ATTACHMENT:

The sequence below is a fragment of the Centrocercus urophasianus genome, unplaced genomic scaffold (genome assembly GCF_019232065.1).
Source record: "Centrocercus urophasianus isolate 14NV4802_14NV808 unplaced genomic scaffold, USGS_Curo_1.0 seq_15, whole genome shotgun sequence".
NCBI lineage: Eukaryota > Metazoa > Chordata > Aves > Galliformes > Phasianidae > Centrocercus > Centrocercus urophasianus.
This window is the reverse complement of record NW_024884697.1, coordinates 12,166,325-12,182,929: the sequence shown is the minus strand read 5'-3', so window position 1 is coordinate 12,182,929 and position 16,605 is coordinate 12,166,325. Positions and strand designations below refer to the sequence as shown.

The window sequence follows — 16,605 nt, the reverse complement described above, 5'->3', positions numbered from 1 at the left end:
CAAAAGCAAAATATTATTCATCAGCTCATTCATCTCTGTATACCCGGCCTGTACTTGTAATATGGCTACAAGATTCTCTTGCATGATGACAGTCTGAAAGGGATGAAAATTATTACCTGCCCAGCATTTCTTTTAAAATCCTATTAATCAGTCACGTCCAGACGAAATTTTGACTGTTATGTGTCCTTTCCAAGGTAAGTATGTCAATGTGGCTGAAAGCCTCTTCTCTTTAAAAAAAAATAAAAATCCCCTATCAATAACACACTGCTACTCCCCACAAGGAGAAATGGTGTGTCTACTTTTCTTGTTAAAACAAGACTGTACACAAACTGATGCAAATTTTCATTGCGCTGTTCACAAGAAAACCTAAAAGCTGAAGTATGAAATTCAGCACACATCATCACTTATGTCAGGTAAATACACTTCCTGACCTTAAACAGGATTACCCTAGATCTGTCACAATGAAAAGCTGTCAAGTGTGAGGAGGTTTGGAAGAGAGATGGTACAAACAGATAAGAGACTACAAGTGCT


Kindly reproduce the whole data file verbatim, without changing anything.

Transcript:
The sequence below is a fragment of the Centrocercus urophasianus genome, unplaced genomic scaffold (genome assembly GCF_019232065.1).
Source record: "Centrocercus urophasianus isolate 14NV4802_14NV808 unplaced genomic scaffold, USGS_Curo_1.0 seq_15, whole genome shotgun sequence".
NCBI lineage: Eukaryota > Metazoa > Chordata > Aves > Galliformes > Phasianidae > Centrocercus > Centrocercus urophasianus.
This window is the reverse complement of record NW_024884697.1, coordinates 12,166,325-12,182,929: the sequence shown is the minus strand read 5'-3', so window position 1 is coordinate 12,182,929 and position 16,605 is coordinate 12,166,325. Positions and strand designations below refer to the sequence as shown.

The window sequence follows — 16,605 nt, the reverse complement described above, 5'->3', positions numbered from 1 at the left end:
CAAAAGCAAAATATTATTCATCAGCTCATTCATCTCTGTATACCCGGCCTGTACTTGTAATATGGCTACAAGATTCTCTTGCATGATGACAGTCTGAAAGGGATGAAAATTATTACCTGCCCAGCATTTCTTTTAAAATCCTATTAATCAGTCACGTCCAGACGAAATTTTGACTGTTATGTGTCCTTTCCAAGGTAAGTATGTCAATGTGGCTGAAAGCCTCTTCTCTTTAAAAAAAAATAAAAATCCCCTATCAATAACACACTGCTACTCCCCACAAGGAGAAATGGTGTGTCTACTTTTCTTGTTAAAACAAGACTGTACACAAACTGATGCAAATTTTCATTGCGCTGTTCACAAGAAAACCTAAAAGCTGAAGTATGAAATTCAGCACACATCATCACTTATGTCAGGTAAATACACTTCCTGACCTTAAACAGGATTACCCTAGATCTGTCACAATGAAAAGCTGTCAAGTGTGAGGAGGTTTGGAAGAGAGATGGTACAAACAGATAAGAGACTACAAGTGCT